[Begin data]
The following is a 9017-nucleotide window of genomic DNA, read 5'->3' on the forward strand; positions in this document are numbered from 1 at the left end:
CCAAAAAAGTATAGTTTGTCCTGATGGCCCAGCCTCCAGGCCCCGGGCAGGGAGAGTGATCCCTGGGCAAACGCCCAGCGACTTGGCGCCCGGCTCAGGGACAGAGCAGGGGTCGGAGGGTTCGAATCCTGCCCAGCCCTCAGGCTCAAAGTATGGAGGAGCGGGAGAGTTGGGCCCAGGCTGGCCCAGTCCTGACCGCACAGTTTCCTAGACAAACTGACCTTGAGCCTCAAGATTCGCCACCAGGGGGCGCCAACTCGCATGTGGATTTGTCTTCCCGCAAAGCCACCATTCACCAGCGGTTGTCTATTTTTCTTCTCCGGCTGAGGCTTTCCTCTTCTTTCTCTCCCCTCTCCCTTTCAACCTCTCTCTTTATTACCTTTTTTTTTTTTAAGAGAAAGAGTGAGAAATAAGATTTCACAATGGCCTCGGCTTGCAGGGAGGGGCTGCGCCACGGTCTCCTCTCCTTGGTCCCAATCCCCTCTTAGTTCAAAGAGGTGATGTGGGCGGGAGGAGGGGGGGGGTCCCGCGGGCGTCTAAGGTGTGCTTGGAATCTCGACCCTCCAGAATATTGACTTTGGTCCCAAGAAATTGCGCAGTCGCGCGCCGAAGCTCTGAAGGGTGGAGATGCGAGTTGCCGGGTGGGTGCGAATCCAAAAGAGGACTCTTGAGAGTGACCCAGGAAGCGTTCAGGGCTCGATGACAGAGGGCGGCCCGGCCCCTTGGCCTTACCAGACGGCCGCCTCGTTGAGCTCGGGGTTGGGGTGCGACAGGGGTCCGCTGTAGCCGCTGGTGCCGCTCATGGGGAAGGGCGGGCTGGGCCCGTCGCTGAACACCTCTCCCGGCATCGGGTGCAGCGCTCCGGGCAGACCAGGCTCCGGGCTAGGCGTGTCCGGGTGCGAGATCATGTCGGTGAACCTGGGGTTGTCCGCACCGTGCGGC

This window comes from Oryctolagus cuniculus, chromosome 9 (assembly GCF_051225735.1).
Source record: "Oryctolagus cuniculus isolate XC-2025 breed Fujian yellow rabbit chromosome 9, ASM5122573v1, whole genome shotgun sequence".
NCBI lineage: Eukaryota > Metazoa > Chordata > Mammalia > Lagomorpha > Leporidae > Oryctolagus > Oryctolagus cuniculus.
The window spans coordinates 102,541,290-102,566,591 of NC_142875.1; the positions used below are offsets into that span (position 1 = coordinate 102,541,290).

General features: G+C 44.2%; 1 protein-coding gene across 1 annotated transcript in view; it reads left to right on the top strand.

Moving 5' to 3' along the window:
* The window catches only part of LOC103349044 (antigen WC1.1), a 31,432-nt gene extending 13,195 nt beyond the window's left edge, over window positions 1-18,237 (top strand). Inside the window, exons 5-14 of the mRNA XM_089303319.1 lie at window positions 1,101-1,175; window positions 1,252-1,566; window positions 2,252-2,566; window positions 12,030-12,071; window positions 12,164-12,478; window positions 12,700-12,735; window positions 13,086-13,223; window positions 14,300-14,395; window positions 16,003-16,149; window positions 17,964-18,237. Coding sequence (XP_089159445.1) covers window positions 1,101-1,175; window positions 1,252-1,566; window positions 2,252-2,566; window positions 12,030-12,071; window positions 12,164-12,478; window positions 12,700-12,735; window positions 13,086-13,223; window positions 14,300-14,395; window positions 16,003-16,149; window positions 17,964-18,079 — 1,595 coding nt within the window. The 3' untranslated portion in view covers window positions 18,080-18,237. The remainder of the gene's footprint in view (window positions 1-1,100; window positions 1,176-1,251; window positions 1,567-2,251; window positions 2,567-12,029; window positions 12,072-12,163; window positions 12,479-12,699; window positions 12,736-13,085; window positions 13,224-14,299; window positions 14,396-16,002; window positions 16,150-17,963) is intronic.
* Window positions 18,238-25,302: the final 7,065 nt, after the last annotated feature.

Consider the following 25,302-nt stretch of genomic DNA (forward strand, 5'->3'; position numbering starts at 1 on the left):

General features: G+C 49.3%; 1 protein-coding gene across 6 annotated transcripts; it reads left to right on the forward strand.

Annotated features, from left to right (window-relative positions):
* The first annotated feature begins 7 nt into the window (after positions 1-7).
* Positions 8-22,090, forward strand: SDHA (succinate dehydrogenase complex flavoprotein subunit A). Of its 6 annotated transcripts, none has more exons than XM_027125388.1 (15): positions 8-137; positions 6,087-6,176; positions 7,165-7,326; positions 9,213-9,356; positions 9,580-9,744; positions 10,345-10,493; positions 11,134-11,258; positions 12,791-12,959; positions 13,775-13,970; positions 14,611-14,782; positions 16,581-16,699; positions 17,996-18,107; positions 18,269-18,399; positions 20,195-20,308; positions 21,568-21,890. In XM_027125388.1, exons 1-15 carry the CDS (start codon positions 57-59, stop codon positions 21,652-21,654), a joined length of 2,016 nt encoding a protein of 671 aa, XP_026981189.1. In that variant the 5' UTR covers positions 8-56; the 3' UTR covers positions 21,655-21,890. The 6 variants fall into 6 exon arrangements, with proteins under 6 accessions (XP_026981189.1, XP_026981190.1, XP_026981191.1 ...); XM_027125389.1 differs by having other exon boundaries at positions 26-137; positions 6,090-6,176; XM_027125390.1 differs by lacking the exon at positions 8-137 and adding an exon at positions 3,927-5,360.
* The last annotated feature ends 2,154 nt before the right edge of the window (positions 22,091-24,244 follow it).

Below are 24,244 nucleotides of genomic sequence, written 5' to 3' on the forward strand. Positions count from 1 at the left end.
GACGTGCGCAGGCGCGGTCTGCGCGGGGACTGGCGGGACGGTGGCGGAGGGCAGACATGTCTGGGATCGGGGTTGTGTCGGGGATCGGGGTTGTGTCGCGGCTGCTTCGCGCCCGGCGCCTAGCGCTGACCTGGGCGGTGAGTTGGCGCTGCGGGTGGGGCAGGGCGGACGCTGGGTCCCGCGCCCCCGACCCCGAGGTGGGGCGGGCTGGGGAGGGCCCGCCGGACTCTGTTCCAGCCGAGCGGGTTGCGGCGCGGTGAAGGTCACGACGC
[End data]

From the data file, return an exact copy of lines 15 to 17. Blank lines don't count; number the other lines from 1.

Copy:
* Positions 8-22,090, forward strand: SDHA (succinate dehydrogenase complex flavoprotein subunit A). Of its 6 annotated transcripts, none has more exons than XM_027125388.1 (15): positions 8-137; positions 6,087-6,176; positions 7,165-7,326; positions 9,213-9,356; positions 9,580-9,744; positions 10,345-10,493; positions 11,134-11,258; positions 12,791-12,959; positions 13,775-13,970; positions 14,611-14,782; positions 16,581-16,699; positions 17,996-18,107; positions 18,269-18,399; positions 20,195-20,308; positions 21,568-21,890. In XM_027125388.1, exons 1-15 carry the CDS (start codon positions 57-59, stop codon positions 21,652-21,654), a joined length of 2,016 nt encoding a protein of 671 aa, XP_026981189.1. In that variant the 5' UTR covers positions 8-56; the 3' UTR covers positions 21,655-21,890. The 6 variants fall into 6 exon arrangements, with proteins under 6 accessions (XP_026981189.1, XP_026981190.1, XP_026981191.1 ...); XM_027125389.1 differs by having other exon boundaries at positions 26-137; positions 6,090-6,176; XM_027125390.1 differs by lacking the exon at positions 8-137 and adding an exon at positions 3,927-5,360.
* The last annotated feature ends 2,154 nt before the right edge of the window (positions 22,091-24,244 follow it).

Below are 24,244 nucleotides of genomic sequence, written 5' to 3' on the forward strand. Positions count from 1 at the left end.